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Planned pedestrianisation of London's Oxford Street scuppered by Westminster Council

Joseph Delves
8 Jun 2018

Council torpedos plan citing largely positive public consultation. 'This will be seen as a betrayal,' says Mayor Kahn

Westminster council has withdrawn support for the proposed pedestrianisation of Oxford Street in London, effectively killing off the idea. The news was revealed in a letter sent to residents on Thursday 7th June, following a public consultation, by Conservative Council leader Nickie Aiken.

'We believe there is a very strong democratic mandate that the pedestrianisation scheme that was under consideration is not what local people want,' Aiken said in the letter.

'As a result, Westminster City Council has taken the pedestrianisation of Oxford Street off the table for good.'

Citing the recent local council elections as evidence of public opposition, the decision was taken despite the majority of public responses to Transport for London and Westminster City Council’s two consultations being in favour of some form of pedestrianisation.

The announcement comes just months ahead of the planned changes to the UK’s busiest shopping street. They had been scheduled to be implemented in December in order to coincide with the opening of the new Crossrail line.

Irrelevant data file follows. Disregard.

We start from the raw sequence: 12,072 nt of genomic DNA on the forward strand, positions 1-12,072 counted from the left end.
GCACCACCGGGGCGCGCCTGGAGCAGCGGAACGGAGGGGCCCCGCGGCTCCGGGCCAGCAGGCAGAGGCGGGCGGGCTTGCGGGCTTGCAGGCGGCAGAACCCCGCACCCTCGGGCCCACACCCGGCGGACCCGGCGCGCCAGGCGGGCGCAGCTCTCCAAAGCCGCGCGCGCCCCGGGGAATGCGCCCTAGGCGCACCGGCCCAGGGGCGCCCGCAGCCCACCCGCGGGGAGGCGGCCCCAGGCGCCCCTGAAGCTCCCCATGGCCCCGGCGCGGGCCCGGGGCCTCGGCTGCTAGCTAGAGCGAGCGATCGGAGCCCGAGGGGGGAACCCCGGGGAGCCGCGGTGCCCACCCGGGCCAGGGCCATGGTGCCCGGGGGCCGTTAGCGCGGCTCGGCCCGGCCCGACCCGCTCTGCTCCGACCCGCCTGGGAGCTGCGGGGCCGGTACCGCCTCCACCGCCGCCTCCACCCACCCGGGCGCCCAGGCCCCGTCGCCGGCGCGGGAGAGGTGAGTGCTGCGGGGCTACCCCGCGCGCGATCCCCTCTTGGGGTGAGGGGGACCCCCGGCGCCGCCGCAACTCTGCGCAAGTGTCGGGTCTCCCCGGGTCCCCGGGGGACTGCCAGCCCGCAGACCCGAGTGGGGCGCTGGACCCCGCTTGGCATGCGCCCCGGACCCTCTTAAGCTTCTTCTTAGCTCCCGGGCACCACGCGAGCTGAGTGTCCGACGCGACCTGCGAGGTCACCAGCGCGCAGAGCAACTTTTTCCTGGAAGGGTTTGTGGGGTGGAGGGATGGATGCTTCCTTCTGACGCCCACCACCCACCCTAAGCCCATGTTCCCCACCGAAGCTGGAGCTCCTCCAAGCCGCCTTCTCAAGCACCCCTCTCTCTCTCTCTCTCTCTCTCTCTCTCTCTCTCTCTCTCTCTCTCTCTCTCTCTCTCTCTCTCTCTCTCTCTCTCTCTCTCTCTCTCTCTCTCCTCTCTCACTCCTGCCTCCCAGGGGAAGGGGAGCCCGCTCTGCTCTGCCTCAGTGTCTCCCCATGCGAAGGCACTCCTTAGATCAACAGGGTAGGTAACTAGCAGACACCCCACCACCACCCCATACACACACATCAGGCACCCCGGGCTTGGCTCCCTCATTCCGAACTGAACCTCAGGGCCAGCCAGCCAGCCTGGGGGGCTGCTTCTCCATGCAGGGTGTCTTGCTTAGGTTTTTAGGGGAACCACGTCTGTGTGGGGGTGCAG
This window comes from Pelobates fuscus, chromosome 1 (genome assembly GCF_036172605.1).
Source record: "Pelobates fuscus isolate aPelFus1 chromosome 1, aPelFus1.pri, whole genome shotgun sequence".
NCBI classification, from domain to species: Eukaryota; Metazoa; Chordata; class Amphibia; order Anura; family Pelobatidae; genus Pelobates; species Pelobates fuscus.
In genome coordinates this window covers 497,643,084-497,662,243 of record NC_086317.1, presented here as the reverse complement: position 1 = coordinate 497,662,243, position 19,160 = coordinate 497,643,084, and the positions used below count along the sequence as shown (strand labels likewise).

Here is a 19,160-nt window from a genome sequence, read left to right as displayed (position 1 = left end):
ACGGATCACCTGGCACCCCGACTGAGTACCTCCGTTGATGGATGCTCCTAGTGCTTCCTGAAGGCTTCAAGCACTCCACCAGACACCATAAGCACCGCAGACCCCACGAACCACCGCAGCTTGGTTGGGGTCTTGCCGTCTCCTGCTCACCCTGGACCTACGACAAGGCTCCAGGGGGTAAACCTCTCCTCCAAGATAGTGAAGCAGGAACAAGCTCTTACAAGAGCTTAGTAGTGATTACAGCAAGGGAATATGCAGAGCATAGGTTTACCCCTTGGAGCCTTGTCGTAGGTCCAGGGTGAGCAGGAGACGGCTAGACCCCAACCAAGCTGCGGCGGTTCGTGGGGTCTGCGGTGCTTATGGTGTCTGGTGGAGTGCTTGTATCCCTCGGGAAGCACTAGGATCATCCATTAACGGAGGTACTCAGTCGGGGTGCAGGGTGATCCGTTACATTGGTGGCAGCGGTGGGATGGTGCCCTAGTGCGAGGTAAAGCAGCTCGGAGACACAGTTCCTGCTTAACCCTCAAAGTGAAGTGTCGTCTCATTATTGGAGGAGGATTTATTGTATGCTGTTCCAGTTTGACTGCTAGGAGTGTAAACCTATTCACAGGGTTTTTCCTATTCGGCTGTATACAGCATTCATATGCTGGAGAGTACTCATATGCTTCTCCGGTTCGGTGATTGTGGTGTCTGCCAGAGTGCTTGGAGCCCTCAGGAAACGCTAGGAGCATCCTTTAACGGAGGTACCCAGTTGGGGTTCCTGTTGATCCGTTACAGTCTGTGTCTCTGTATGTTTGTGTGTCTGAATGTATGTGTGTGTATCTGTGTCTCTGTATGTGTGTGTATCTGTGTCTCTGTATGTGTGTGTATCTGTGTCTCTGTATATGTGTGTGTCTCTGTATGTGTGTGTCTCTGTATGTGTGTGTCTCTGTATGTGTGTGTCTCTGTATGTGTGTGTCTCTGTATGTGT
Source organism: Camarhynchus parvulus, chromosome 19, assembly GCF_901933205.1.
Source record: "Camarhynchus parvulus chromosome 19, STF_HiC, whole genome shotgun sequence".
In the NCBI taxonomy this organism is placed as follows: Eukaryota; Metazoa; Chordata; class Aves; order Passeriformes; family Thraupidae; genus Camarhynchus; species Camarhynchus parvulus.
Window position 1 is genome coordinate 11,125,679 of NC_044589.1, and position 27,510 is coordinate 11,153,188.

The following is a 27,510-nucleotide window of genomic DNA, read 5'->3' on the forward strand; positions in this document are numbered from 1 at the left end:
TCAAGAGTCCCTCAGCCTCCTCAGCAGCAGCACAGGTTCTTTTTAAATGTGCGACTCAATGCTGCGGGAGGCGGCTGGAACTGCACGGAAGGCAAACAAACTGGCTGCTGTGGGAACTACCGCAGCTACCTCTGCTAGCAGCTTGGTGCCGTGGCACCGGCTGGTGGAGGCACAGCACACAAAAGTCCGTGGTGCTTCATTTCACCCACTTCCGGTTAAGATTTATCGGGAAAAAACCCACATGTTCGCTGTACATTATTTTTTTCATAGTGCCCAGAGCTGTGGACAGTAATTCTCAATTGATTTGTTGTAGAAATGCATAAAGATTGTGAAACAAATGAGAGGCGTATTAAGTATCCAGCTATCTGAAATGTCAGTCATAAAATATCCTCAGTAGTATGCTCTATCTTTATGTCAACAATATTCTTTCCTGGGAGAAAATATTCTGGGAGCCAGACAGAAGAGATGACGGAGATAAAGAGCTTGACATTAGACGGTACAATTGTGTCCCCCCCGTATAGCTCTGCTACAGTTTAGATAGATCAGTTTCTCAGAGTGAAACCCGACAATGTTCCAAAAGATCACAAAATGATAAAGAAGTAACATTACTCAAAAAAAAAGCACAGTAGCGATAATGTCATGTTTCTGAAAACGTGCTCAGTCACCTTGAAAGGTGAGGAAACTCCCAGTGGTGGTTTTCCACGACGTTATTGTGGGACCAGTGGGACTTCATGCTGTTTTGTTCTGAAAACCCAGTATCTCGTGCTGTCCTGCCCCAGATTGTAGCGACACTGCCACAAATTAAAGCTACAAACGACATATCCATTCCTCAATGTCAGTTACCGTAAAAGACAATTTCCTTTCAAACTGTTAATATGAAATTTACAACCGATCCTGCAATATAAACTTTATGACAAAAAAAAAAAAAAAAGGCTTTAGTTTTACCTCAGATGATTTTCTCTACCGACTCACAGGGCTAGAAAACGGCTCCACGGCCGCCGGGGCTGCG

In a statement, Mayor Sadiq Khan expressed his anger at the unexpected announcement.

'This will be seen as a betrayal for the millions of Londoners and visitors to our city who would have benefited from making Oxford Street a safer, healthier and better environment,' said Khan.

The Mayor himself was elected with promises such as 'making London a byword for cycling' and that he'd 'triple' the length of segregated cycle superhighways in the capital, but has so far delivered very little.

His objection to the scrapping of the pedestrianisation scheme, although justified, comes in contradiction to his own approach to making London a better place for those not in motor vehicles.

'All the main mayoral candidates agreed on the need for the pedestrianisation of Oxford Street at the last election, as did Westminster Council until now,' Khan added.

'This project was a good example of political parties putting politics aside, working together to improve our city for everyone.

This now poses a real threat to the future of Oxford Street, which could not be worse timed, coming on the same day House of Fraser announced they will be closing their Oxford Street store.'

Questions about the viability of the scheme had previously been raised. Particularly due to the lack of parallel routes that could serve as alternatives, once traffic was removed from Oxford Street.

With the local council promising to come back with fresh proposals after the summer recess, Khan appeared unlikely to let the issue rest, describing the matter as 'too important for our city to walk away from.'

Although without the agreement of the Council he’s unlikely to be able to force the matter.

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